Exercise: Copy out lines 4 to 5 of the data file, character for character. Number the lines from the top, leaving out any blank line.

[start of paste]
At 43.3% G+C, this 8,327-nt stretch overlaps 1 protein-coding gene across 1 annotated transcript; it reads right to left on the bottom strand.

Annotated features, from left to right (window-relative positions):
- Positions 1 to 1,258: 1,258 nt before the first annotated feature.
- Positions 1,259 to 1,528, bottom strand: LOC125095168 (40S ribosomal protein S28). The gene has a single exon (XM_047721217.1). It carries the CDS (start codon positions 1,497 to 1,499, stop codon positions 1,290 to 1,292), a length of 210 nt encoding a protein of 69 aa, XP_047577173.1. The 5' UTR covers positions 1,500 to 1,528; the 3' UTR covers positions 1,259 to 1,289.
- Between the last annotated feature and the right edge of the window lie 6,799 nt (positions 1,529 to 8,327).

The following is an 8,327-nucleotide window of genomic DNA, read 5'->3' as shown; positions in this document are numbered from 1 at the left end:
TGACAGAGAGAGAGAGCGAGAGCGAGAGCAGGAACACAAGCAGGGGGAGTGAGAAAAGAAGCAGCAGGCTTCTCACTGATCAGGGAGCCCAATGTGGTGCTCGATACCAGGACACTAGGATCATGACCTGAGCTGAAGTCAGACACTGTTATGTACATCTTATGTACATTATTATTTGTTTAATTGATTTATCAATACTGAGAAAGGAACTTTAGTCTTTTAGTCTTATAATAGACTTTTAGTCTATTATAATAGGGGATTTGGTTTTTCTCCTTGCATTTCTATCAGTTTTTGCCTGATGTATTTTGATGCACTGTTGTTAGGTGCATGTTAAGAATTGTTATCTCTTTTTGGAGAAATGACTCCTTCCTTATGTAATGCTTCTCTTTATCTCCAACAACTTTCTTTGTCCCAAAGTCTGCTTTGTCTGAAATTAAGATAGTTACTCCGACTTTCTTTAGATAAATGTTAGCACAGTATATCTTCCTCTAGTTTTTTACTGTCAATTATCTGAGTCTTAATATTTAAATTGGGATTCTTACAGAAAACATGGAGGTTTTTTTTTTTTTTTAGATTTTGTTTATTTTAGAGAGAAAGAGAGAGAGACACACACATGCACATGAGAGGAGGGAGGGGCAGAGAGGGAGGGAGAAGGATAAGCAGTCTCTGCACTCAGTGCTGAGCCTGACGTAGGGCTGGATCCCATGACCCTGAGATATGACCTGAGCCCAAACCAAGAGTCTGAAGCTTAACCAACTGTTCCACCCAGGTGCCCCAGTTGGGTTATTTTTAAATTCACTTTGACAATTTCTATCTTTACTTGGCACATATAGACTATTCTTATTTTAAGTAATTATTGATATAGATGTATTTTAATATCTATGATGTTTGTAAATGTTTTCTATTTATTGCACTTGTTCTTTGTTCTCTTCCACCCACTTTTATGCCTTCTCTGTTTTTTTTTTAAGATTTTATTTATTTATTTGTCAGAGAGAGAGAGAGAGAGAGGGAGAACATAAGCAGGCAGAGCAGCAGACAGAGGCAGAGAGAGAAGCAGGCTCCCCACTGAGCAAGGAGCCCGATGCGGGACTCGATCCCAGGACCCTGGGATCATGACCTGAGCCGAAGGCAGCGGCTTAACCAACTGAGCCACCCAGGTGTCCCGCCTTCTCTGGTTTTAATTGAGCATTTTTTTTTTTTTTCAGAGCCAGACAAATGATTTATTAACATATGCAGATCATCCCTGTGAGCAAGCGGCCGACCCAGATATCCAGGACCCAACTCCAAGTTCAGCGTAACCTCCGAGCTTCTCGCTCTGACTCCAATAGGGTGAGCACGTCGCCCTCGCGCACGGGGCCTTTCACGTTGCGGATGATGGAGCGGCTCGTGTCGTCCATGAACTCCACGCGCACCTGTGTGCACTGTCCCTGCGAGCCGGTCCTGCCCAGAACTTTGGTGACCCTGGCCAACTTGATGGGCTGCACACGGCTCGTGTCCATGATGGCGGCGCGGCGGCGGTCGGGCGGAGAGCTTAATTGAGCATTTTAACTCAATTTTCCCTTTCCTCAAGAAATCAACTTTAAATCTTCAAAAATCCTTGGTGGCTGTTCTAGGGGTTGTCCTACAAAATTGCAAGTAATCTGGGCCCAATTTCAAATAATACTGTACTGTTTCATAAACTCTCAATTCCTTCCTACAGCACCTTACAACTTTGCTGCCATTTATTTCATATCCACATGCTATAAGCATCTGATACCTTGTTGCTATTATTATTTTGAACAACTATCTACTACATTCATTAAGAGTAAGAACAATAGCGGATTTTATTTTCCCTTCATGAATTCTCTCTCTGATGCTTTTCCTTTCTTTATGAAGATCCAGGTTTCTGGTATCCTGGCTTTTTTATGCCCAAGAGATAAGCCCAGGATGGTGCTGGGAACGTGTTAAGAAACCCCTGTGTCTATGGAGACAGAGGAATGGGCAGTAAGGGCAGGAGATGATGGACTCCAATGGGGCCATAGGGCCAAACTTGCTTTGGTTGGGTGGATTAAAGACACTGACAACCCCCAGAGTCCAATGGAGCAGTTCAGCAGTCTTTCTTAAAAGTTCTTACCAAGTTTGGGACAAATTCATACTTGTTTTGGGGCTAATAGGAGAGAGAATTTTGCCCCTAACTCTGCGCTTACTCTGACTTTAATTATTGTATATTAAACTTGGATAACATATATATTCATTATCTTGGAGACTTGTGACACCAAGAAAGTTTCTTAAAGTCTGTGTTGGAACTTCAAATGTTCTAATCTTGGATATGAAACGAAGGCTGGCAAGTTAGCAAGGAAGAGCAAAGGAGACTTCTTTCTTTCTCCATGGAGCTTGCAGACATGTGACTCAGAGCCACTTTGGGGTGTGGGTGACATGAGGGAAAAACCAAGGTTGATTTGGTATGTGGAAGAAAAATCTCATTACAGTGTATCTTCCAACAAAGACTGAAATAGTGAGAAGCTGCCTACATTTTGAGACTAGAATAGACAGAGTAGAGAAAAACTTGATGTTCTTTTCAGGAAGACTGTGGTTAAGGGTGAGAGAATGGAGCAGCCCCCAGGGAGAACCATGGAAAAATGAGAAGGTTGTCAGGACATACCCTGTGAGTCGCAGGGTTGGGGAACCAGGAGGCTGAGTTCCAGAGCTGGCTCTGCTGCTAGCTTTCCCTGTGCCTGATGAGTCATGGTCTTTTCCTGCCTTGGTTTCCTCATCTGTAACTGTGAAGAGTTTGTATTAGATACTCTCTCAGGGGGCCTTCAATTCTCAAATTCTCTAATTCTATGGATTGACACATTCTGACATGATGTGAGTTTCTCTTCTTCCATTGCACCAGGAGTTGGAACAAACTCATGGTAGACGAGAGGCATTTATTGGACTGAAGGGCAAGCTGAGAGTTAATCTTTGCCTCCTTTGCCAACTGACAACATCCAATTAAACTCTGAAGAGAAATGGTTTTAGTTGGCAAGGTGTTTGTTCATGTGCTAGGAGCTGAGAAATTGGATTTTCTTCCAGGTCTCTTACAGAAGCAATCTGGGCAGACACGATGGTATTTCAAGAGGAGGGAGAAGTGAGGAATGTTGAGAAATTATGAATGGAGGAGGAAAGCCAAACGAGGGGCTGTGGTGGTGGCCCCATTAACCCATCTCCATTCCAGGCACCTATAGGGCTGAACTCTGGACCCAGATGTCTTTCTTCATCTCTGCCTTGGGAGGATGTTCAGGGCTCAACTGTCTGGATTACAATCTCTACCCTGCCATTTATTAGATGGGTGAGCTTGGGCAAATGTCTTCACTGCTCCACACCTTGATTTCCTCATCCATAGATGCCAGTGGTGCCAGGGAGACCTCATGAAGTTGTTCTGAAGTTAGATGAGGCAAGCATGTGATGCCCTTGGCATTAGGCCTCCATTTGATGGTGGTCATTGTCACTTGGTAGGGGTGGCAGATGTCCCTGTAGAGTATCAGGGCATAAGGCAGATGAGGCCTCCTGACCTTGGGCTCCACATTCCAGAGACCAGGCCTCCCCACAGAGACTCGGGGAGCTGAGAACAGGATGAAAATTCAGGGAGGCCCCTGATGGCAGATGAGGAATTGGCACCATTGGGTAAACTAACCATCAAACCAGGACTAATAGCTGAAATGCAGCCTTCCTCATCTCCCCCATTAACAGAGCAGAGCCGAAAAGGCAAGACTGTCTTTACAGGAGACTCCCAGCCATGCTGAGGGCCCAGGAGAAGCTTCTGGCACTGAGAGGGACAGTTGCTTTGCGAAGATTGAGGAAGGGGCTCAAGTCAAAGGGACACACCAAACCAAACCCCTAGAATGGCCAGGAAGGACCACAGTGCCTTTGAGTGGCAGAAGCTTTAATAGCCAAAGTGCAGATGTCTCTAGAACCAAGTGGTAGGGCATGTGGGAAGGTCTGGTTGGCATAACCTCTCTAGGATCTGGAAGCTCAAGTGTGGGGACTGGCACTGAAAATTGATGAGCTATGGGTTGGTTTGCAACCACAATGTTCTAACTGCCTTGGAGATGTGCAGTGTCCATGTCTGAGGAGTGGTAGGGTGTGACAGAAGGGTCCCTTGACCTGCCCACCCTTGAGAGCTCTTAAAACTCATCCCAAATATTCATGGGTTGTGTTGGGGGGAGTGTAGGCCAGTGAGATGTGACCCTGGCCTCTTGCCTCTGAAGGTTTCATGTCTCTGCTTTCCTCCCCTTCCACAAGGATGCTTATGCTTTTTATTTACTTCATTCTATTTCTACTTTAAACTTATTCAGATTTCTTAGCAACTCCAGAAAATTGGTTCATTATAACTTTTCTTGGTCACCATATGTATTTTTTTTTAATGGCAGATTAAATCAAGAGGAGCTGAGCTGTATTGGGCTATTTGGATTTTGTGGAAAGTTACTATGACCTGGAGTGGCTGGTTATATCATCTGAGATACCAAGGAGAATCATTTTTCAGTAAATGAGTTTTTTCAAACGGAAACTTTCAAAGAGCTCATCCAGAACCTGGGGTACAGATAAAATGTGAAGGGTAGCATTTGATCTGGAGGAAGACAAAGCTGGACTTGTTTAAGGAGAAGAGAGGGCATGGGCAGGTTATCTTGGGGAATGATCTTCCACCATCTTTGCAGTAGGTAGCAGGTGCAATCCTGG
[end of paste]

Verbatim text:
- Positions 1,259 to 1,528, bottom strand: LOC125095168 (40S ribosomal protein S28). The gene has a single exon (XM_047721217.1). It carries the CDS (start codon positions 1,497 to 1,499, stop codon positions 1,290 to 1,292), a length of 210 nt encoding a protein of 69 aa, XP_047577173.1. The 5' UTR covers positions 1,500 to 1,528; the 3' UTR covers positions 1,259 to 1,289.
- Between the last annotated feature and the right edge of the window lie 6,799 nt (positions 1,529 to 8,327).